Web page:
By David Ignatius
WASHINGTON — Americans are clamoring to speed up the 2014 security transition in Afghanistan so that U.S. troops can come home sooner. But the buzz in Kabul is about the political transition to a post-Karzai government — and whether that handover should be accelerated.
Under the Afghan constitution, a presidential election must take place before the end of 2014 to choose a successor to President Hamid Karzai, who won a second term in 2009. But there’s growing talk about moving up the election to 2013, when more NATO troops will be there to provide security.
“There are perfectly good arguments why 2013 would be a good time” for the presidential election, said William Patey, Britain’s ambassador in Kabul, in an interview with the Guardian newspaper last week. He added that the British “wouldn’t have any objections.” Afghanistan’s independent election commission would have to approve any change.
One argument for an earlier election is that it would focus everyone’s attention on the political transition ahead — rather than just the military situation. An emphasis on military issues at the expense of politics and governance has plagued the U.S. effort in Afghanistan since the beginning.
“We have a very detailed and micromanaged security transition plan, but we don’t really have any functional plan for the transfer of political power,” complains one adviser to the NATO mission in Kabul.
The Obama administration is assuming the election will take place as currently scheduled in 2014. But regardless of the polling date, some top U.S. officials agree it’s time to focus more on politics, and a bit less on the military handover that gets the headlines. Already, Ryan Crocker, the veteran U.S. ambassador in Kabul, is expanding his outreach to Afghan politicians in the hope of encouraging a new generation of leaders, post-Karzai.
I don’t know where this sort of political outreach fits in the toolbox of American power. Some would argue that it should be a CIA function, since it sometimes involves covert contacts and money. But why not do this political work openly, through the embassy? It seems crazy to have spent hundreds of billions of dollars trying to stabilize Afghanistan, and then pretend the U.S. isn’t interested in shaping the political landscape and encouraging a strong and popular successor to Karzai.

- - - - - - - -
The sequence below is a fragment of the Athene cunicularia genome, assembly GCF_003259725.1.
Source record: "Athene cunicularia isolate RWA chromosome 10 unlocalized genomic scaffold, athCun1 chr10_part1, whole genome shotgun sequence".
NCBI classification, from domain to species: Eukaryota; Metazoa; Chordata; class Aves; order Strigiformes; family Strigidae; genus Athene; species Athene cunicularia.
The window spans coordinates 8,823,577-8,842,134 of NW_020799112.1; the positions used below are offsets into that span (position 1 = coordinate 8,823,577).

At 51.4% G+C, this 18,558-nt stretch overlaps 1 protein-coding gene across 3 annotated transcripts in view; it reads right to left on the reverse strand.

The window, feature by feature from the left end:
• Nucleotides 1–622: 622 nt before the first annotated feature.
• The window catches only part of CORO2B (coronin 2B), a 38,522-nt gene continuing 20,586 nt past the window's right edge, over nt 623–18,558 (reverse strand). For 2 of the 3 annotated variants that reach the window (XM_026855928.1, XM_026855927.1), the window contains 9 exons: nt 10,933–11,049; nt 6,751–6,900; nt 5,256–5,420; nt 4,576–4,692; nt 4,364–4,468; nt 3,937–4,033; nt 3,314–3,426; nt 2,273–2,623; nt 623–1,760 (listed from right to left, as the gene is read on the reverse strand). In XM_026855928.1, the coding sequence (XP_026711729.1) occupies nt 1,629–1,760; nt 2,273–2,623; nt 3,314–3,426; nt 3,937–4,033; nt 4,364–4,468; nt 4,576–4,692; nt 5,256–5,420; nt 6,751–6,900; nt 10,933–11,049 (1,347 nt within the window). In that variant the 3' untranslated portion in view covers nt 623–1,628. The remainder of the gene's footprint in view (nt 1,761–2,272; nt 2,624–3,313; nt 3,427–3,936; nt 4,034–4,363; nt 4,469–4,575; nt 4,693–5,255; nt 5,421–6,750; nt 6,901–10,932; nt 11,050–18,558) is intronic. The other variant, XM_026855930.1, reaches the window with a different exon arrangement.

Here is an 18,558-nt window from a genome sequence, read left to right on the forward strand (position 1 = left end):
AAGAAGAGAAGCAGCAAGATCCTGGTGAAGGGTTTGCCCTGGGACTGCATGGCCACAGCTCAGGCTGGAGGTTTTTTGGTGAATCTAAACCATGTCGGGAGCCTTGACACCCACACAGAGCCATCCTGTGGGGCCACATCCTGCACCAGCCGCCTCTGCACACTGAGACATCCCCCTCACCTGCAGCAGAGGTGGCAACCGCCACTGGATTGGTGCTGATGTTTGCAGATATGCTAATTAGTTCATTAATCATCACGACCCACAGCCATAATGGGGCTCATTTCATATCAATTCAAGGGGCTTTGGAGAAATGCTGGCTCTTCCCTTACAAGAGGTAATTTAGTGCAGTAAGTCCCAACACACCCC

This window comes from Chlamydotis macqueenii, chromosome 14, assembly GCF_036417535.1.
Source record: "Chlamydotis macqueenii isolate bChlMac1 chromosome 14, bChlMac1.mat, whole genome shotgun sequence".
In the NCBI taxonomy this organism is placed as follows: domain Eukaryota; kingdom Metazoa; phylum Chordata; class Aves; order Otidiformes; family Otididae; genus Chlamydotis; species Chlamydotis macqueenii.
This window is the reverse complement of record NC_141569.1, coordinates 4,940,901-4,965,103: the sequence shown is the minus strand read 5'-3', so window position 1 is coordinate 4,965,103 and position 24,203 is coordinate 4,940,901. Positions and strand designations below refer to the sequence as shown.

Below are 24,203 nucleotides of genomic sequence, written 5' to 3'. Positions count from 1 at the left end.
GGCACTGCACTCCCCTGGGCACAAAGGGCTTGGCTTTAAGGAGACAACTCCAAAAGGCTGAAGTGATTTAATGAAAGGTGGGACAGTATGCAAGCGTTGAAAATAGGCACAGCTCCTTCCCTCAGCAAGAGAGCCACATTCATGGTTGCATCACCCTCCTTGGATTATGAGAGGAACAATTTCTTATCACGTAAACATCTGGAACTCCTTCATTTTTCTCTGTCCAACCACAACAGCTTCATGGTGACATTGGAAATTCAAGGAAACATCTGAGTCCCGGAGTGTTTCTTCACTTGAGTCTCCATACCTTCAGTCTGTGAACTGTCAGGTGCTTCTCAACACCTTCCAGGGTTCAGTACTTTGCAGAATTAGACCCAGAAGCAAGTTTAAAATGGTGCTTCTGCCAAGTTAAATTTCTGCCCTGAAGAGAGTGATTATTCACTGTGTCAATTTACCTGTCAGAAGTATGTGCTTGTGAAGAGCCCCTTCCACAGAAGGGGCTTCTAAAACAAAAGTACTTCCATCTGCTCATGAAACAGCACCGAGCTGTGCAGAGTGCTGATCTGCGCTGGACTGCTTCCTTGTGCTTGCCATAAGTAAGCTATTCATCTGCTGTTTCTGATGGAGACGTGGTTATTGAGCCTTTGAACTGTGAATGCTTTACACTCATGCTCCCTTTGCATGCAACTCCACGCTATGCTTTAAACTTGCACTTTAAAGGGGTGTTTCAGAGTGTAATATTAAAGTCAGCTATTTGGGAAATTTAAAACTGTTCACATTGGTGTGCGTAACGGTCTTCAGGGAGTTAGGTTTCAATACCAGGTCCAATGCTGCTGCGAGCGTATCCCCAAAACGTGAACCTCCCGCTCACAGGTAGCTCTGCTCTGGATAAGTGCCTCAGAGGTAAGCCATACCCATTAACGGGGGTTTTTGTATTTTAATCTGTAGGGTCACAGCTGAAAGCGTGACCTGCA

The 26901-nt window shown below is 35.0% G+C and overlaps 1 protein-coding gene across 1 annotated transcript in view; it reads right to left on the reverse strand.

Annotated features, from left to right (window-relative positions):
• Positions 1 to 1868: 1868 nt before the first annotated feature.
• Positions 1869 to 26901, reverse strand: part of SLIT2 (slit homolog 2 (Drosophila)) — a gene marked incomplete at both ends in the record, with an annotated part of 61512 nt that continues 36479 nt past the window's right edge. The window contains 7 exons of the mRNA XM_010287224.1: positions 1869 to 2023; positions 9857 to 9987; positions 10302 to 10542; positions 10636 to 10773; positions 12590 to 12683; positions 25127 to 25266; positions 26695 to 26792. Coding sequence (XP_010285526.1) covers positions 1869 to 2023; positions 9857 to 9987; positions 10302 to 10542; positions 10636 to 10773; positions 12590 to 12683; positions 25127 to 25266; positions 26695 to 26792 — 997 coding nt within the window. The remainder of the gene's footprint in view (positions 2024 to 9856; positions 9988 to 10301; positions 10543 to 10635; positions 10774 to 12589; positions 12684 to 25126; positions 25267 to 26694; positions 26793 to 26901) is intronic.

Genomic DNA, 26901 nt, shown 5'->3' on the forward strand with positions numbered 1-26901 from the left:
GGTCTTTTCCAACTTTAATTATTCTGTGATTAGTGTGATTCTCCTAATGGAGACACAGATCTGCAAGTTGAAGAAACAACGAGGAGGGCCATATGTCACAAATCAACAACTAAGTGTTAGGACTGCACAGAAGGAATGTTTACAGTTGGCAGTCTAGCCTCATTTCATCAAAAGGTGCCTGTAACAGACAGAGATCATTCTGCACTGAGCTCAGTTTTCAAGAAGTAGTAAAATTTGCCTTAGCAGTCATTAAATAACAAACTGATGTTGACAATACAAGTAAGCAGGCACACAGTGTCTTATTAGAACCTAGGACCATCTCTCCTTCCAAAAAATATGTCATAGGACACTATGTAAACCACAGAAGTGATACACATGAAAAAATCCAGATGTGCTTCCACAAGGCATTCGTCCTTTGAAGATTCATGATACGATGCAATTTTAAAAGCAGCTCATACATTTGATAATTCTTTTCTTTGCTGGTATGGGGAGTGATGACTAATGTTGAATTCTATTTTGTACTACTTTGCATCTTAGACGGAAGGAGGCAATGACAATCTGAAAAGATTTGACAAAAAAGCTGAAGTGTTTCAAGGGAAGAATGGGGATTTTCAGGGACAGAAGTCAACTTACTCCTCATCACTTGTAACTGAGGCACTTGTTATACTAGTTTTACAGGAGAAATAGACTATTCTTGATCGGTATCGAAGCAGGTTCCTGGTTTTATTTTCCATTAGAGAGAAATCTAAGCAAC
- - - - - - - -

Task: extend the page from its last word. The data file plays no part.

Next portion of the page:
A new U.S. focus on Afghan politics might confound the Taliban. Right now, the insurgents seem to think that if they can outlast the planned withdrawal of NATO combat troops, who will give up their lead role in the middle of next year, then they’re home free. The Taliban might be less sanguine, and more eager to bargain, if they saw the U.S. encouraging new political leaders.
“There is little doubt in my mind that the U.S. government needs to make an effort to support key moderate leaders in each of the groups,” argues one prominent Afghan business leader. A deal with the Taliban before there’s a new Afghan government “will end in tears,” he warns.
Here are some of the political prospects mentioned by U.S., European and Afghan analysts: Farooq Wardak, a Pashtun who’s education minister; Hanif Atmar, a Pashtun former interior minister; Ashraf Ghani, a Pashtun former finance minister who is now helping manage transition efforts; Amrullah Saleh, a Tajik former intelligence chief; Atta Mohammed Noor, the popular Tajik governor of Balkh province; Shukria Barakzai, a Pashtun MP who speaks out on women’s issues; and Razaman Bashardost, a Hazara former planning minister who campaigns against corruption.
Any of these Afghan politicians (and there are a dozen more I could have mentioned) would give the country a more dynamic political face — less corrupt and more competent than the mercurial Karzai has proved to be. “We need a new political dynamic that is stable and aligned with our security interests,” stresses the NATO adviser.
With an election ahead to decide Afghanistan’s political future, why is the U.S. trying so hard to negotiate a deal now with the Taliban? That’s a good question. Perhaps the Obama administration simply started the process of outreach to the enemy a year too soon before a new leadership team was forming in Kabul.
The deadlocked negotiations with the Taliban are another reason to focus more on politics — so that a more popular and less tainted Afghan government could bargain over the country’s future with an enemy that, however potent its roadside bombs, is widely disliked.
“Karzai’s departure may very well allow us to press the ‘reset’ button,” says the Afghan businessman. The sooner the better.
David Ignatius is a Washington Post columnist. His email address is email@example.com.